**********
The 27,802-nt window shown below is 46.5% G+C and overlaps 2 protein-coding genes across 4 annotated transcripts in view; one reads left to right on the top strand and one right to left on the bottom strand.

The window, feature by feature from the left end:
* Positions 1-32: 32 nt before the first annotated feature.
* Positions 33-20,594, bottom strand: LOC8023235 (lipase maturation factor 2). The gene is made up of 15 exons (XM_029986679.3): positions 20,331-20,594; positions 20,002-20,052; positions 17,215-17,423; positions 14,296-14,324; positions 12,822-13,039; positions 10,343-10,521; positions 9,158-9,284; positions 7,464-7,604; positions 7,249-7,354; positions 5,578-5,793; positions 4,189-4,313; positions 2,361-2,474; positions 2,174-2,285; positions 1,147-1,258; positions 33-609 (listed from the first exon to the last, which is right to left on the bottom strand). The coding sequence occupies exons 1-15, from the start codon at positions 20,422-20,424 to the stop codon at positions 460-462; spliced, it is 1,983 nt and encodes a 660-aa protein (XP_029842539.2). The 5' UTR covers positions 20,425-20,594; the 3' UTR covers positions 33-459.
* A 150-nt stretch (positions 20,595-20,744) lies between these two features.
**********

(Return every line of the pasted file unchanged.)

The 27,802-nt window shown below is 46.5% G+C and overlaps 2 protein-coding genes across 4 annotated transcripts in view; one reads left to right on the top strand and one right to left on the bottom strand.

The window, feature by feature from the left end:
* Positions 1-32: 32 nt before the first annotated feature.
* Positions 33-20,594, bottom strand: LOC8023235 (lipase maturation factor 2). The gene is made up of 15 exons (XM_029986679.3): positions 20,331-20,594; positions 20,002-20,052; positions 17,215-17,423; positions 14,296-14,324; positions 12,822-13,039; positions 10,343-10,521; positions 9,158-9,284; positions 7,464-7,604; positions 7,249-7,354; positions 5,578-5,793; positions 4,189-4,313; positions 2,361-2,474; positions 2,174-2,285; positions 1,147-1,258; positions 33-609 (listed from the first exon to the last, which is right to left on the bottom strand). The coding sequence occupies exons 1-15, from the start codon at positions 20,422-20,424 to the stop codon at positions 460-462; spliced, it is 1,983 nt and encodes a 660-aa protein (XP_029842539.2). The 5' UTR covers positions 20,425-20,594; the 3' UTR covers positions 33-459.
* A 150-nt stretch (positions 20,595-20,744) lies between these two features.